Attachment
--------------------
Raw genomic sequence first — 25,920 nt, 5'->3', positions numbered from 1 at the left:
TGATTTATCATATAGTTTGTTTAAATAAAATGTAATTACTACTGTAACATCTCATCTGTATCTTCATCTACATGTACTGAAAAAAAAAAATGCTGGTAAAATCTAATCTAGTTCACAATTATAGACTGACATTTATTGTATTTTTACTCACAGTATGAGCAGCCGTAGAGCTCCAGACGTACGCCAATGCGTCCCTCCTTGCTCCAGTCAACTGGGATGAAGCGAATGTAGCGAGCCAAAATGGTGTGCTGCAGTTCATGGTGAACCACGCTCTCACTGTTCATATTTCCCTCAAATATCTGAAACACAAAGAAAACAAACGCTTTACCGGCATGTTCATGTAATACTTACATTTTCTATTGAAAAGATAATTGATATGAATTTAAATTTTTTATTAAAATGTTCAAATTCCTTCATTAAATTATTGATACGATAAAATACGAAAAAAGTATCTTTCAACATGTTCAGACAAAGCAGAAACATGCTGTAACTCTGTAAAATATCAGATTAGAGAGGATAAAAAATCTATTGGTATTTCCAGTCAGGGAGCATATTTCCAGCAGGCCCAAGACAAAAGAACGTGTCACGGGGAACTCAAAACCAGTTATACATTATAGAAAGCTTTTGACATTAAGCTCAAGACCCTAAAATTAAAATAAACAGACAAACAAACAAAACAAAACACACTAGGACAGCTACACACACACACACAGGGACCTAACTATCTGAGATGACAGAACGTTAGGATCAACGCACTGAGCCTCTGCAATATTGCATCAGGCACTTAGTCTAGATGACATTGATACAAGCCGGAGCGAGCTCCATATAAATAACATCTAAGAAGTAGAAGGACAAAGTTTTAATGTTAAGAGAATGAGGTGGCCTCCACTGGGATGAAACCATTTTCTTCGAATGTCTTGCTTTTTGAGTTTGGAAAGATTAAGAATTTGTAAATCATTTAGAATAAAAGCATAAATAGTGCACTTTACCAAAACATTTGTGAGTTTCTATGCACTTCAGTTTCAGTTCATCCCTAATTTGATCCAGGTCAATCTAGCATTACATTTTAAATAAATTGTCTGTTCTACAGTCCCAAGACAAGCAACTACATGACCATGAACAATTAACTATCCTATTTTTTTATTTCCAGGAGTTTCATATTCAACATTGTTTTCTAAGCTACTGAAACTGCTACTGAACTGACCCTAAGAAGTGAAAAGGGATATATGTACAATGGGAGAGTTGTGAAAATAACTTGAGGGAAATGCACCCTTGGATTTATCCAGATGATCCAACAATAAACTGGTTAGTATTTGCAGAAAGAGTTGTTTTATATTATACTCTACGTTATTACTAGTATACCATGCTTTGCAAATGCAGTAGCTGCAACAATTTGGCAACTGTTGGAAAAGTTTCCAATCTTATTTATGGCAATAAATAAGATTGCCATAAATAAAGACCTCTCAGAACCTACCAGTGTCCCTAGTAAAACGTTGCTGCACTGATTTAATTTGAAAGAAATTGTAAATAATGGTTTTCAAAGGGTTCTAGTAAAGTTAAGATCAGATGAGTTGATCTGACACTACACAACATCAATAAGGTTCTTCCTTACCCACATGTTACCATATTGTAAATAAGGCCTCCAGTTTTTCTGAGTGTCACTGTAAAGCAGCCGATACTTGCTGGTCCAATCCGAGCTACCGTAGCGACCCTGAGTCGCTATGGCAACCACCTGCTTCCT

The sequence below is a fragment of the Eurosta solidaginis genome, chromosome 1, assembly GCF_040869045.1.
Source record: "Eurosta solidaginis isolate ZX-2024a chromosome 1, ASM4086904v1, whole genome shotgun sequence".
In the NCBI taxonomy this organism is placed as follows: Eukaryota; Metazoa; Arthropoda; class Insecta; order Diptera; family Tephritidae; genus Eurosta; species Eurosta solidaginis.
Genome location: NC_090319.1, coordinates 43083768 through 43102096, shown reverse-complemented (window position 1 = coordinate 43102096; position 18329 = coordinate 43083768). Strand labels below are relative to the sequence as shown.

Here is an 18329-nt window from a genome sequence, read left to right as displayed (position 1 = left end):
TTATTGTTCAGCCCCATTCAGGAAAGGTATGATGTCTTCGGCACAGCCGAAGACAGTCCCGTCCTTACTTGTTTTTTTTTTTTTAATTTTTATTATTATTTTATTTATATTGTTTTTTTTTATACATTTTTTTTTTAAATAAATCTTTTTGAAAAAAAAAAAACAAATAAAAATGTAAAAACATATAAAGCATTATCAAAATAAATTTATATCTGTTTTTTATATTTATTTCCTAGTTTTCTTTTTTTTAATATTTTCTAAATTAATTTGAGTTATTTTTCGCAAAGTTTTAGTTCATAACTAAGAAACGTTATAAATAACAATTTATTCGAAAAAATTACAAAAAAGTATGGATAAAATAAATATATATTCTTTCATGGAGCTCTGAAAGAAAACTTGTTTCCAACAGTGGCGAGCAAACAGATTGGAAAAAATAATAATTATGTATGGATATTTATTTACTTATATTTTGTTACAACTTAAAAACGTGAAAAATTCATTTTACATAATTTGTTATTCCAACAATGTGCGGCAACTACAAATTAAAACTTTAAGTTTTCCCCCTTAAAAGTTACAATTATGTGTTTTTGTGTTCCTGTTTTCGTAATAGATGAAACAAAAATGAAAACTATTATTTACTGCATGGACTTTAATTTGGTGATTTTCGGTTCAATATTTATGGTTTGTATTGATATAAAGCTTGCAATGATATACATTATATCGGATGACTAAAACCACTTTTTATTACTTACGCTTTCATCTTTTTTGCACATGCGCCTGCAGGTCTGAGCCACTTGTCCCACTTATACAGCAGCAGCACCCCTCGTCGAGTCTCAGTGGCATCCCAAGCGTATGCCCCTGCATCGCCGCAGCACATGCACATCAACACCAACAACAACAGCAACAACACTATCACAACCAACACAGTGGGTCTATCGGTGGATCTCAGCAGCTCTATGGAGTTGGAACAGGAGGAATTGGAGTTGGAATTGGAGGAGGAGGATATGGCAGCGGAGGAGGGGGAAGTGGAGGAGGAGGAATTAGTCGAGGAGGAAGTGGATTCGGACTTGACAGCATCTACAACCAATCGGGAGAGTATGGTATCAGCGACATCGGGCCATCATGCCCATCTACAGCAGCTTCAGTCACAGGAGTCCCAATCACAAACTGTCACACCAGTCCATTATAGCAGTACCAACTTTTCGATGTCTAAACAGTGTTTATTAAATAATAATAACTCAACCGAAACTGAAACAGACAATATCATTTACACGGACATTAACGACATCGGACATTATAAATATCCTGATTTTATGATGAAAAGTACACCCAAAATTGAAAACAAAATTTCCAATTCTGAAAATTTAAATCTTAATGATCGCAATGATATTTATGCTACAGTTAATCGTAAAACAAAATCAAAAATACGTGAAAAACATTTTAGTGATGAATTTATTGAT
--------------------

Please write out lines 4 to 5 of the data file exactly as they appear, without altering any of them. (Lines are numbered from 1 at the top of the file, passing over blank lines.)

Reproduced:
Source record: "Eurosta solidaginis isolate ZX-2024a chromosome 1, ASM4086904v1, whole genome shotgun sequence".
In the NCBI taxonomy this organism is placed as follows: Eukaryota; Metazoa; Arthropoda; class Insecta; order Diptera; family Tephritidae; genus Eurosta; species Eurosta solidaginis.